Ram Dulare vs The State Of M.P. on 10 July, 2017

HIGH COURT OF MADHYA PRADESH AT JABALPUR
Cr.A. No. 1491 OF 1997
Ram Dulare
Vs.
The State of M.P.
*****
None appears for the appellant.
Mrs. Sharda Dubey, learned P.L for respondent/State.
—————————————————————————-Present:
Hon’ble Shri Justice Sushil Kumar Palo ———————-
—————————————————–
JUDGMENT

(10.07.2017)

Law clearly expects the appellate Court to dispose of the
appeal on merits, not merely by perusing the reasoning of the
trial Court in the judgment but by cross-checking the
reasoning of the evidence on record. It is the duty of the
appellant and his lawyer to remain present on the appointed
day, time and place, when the appeal is posted for hearing.
This is the requirement of the Code of Criminal Procedure on
a plain reading of sections 385-386 of Cr.P.C.
2 The law does not enjoin that the Court shall adjourn the
case if both the appellant and his lawyer are absent. In the
case of Bani Singh and Others Vs. State of U.P., AIR
1996 SC 2439, the Apex Court while dealing with Section
386 of Cr.P.C held that when appellant and his lawyer are
absent on appointed for hearing, the Court is not bound to
adjourn the case, but should dispose of appeal on merits. The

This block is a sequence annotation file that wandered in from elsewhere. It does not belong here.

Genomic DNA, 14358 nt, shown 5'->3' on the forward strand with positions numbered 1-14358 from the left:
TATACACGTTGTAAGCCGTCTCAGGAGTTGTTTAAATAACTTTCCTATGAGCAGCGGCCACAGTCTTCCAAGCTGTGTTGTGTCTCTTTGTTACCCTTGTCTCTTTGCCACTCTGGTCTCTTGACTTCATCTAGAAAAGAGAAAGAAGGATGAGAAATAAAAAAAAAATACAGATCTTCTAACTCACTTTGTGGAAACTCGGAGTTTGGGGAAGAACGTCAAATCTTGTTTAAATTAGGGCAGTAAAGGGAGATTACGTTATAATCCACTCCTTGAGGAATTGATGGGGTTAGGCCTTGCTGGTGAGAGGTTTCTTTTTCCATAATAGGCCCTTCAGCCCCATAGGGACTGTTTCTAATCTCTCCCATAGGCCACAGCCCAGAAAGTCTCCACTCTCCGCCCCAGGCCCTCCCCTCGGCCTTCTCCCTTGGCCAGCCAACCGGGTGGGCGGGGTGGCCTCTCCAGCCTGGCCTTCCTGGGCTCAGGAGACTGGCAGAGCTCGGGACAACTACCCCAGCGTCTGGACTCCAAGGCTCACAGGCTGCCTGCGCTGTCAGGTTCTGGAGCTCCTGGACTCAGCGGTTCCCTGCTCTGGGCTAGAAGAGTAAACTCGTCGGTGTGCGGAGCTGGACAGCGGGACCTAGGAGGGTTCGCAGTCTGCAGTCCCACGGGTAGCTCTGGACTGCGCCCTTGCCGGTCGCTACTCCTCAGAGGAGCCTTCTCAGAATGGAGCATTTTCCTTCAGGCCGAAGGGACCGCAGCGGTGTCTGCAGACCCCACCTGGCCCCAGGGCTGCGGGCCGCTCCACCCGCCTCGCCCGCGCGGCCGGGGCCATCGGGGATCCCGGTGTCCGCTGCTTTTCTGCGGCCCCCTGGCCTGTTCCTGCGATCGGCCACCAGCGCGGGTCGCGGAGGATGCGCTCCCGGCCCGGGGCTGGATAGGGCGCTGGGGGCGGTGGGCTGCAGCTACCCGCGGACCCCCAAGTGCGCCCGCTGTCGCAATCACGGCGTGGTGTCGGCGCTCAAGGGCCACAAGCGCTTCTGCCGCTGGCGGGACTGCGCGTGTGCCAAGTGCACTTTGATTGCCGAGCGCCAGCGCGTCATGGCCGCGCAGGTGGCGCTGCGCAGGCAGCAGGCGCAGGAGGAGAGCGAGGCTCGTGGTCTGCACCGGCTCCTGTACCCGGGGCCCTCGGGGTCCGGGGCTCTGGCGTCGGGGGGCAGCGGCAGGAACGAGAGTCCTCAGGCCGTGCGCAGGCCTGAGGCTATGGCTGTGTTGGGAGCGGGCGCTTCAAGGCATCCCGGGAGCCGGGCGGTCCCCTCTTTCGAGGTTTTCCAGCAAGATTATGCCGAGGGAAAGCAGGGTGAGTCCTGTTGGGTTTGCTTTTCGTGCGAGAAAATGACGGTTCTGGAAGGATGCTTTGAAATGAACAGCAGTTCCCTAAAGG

dismissal of appeal simpliciter for non-prosecution is not
contemplated.

3 In a similar case of K.S. Panduranga Vs. State of
Karnataka, 2013 Cr.L.J 1665 the Apex Court has held that
it cannot be said that the Court cannot decide a criminal
appeal in the absence of the counsel for the accused, even if
the counsel does not appear deliberately or shows negligence
in appearing.

4 This criminal appeal is pending since 1997, but none
appeared on behalf of the appellant. Therefore, in view of
aforesaid enunciation of law, the appeal is being decided.
5 This criminal appeal is pending since 1997. This criminal
appeal has been preferred under Section 374 (2) of Cr.P.C
assailing the judgment dated 15.07.1997, passed by Special
Judge, under SC/ST (Prevention of Atrocity) Act, 1989, (for
brevity, “Act, 1989),” Balaghat, wherein the
appellant has been convicted for offence under Sections 3 (i)

(xi) of the Act, 1989 and sentenced to one year rigorous
imprisonment with fine of Rs.1,000/- and in lieu of fine simple
imprisonment for three months.

6 As per the prosecution story on 16.08.1995 at about 8 am,
the complainant- Madhuri had gone to her field to attend the
call of nature. The accused/appellant tried to outrage her
modesty. The appellant knowing that the complainant
belongs to ST category, committed the said crime. On her
lodging report Ex. P/1, after half an hour, crime has been
registered by Police Station Baihar. After investigation,
charge sheet was filed for offence under under Sections 3 (i)

(xi) of the Act, 1989 read with Section 354 of I.P.C. However,